By George Perry
The performance comes in at just under an hour. I recently commented to my friend Sam that sometimes these one hour plays seem like a week in hell, other times they seem like a five-minute coffee break cut short. This one felt like ten minutes.
Grammy plays three or four characters. She’s a young University student, a cab driver, and two or three others that aren’t really clear. She runs across the stage, she drives a cab and she pimps perfume samples. She’s plays them all well. However, the connection between them is never really made clear. I expected to be engaged by a cab driver with interesting and diverse stories.
It is a one-act play, but it really came across as two acts. In the first, I was really impressed with the simple yet effective effects. Grammy snaps her fingers and BAM! The sound changes and she switched into another of the three or so characters she plays. Linn Farley and Mike Conley do great work on light and sound.
During the first half, I was really distracted by the giggling audience. The nervous reaction really took away from my appreciation of Grammy’s work, and I think it put a glass ceiling on her performance, hindering it. Fortunately we all grew up about halfway through. The audience became more respectful, and Grammy blossomed.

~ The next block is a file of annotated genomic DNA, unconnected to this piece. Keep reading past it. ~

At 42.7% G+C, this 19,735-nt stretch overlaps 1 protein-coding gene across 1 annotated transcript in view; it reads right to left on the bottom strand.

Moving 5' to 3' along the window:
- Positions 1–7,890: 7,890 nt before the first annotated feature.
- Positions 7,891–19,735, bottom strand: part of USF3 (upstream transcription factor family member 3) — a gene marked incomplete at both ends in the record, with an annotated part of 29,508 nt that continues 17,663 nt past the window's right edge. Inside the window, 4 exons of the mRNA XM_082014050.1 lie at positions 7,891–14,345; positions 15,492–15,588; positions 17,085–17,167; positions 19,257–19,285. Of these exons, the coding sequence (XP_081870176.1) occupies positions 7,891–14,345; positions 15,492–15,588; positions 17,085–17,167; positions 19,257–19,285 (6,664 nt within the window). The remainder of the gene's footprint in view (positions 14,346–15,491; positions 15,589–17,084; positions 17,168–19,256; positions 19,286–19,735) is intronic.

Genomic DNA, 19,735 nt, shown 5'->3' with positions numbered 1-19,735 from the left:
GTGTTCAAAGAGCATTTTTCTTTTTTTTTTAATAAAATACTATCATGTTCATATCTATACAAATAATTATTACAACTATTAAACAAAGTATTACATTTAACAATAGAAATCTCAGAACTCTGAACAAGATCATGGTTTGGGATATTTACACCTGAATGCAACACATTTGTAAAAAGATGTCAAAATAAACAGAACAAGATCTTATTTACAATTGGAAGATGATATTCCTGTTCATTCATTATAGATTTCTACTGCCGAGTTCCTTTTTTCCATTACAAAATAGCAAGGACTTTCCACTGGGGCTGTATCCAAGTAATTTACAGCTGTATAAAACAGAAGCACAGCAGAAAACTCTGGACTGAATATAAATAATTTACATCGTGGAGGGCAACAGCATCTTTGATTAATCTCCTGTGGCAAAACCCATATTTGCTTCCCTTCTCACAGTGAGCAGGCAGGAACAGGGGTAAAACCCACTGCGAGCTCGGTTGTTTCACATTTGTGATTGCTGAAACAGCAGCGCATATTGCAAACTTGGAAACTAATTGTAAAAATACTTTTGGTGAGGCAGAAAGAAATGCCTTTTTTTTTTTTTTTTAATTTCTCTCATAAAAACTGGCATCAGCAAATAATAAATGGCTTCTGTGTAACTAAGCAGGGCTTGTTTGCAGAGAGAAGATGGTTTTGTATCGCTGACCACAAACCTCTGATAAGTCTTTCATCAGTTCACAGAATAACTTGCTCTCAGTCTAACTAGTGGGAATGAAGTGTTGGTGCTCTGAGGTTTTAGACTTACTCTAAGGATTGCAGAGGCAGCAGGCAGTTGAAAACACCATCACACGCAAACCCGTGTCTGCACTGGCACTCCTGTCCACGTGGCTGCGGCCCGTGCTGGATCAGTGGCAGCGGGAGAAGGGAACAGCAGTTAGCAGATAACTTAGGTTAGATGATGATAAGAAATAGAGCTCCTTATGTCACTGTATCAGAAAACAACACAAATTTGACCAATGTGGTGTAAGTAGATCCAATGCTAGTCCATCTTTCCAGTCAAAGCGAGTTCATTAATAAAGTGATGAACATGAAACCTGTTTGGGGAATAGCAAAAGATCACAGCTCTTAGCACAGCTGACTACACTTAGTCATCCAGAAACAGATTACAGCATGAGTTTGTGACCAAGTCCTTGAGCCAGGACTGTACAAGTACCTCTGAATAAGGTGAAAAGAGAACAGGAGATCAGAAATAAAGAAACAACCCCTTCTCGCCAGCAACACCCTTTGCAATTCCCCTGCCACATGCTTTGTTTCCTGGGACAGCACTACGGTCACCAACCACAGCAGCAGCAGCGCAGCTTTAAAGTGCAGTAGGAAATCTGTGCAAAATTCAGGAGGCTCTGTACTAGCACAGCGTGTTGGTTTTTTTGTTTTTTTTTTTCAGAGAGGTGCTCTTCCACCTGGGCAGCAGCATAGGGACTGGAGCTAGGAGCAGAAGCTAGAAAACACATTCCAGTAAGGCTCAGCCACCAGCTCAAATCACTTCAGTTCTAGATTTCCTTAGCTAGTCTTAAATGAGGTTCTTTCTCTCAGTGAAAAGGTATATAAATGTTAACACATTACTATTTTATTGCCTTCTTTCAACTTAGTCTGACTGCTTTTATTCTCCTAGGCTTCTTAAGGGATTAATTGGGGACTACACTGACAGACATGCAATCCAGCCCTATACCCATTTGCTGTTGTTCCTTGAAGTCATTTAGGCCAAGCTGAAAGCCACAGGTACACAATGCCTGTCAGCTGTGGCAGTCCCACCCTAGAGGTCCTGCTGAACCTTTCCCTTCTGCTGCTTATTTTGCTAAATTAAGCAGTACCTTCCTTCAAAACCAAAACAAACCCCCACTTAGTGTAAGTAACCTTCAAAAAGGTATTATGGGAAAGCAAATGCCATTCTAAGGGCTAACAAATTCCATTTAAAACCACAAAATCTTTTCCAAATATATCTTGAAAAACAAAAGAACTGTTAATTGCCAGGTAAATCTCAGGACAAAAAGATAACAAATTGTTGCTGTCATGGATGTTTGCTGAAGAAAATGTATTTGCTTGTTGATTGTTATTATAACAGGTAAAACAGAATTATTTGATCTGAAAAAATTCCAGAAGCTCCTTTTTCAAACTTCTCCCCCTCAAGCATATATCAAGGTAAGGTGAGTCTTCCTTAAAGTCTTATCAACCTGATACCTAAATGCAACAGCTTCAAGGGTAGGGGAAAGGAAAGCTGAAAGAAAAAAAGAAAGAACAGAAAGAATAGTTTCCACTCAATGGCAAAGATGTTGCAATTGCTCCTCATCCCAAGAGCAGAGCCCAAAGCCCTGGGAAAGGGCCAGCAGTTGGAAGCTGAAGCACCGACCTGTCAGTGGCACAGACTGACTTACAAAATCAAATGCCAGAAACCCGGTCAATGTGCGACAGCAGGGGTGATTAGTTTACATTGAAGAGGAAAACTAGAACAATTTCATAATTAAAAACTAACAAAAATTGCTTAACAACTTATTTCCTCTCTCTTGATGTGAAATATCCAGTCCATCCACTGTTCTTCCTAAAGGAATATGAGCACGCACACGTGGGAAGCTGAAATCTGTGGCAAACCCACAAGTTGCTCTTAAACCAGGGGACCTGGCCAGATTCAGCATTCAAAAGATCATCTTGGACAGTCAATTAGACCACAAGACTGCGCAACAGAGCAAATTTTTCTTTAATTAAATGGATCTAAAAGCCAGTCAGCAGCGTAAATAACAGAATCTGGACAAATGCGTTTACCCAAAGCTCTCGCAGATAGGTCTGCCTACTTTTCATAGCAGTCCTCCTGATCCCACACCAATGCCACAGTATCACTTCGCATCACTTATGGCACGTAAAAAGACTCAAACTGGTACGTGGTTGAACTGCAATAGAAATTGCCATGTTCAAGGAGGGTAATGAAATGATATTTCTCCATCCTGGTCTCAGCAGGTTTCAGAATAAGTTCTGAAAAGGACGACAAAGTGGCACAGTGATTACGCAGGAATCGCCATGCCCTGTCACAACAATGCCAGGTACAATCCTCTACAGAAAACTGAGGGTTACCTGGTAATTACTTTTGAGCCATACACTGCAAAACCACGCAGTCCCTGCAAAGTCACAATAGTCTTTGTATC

Her performance was exceptional in the second half. We were engaged. The universality of superficiality was made clear. Name-brands apparently mean as much in Tehran as they do in Toronto. Toronto was portrayed as a second tier name brand too.
Grammy’s portrayal of a potential agent came across as unfortunate at best, anti-Semitic at worst. I felt there to be an over-use of F-bombs during this scene. If the agent didn’t offer to represent Grammy, he’s a simple fool, not an evil Jew. I was also troubled by her resorting to Pollack jokes.
If you are trying to gain sympathy from a person like me who resembles “The Man,” you’re not going to do it with Pollack jokes. My wife is Lithuanian, and she was tormented many times by cruel children for being a “Rouskie.” That being said, Grammy is welcome to come over anytime Gramma Katie serves up Pierogies. We’re tolerant. We’re also Canadian, thoroughly Canadian.
Overall, I thought it came across like an audition. Grammy becomes three or four characters who aren’t really connected. She does play them all really well though.
I didn’t learn anything about Iran as a result of seeing this production. From the promotional material on the piece, one would have expected more insight as to why Iranian engineers prefer driving cabs in Toronto, rather than pursuing their trade in Tehran.
I suppose I was meant to learn this from the final scene. It was interpretive dance. I don’t think it tied anything together, and found it to be just more excellent auditioning.
It is a damn fine audition, as Grammy has incredible talent and charisma as a performer. It will be interesting to see how she grows as a writer.
-Mahmoud played at the Tarragon Theatre Extra Space in March.
Photo of Tara Grammy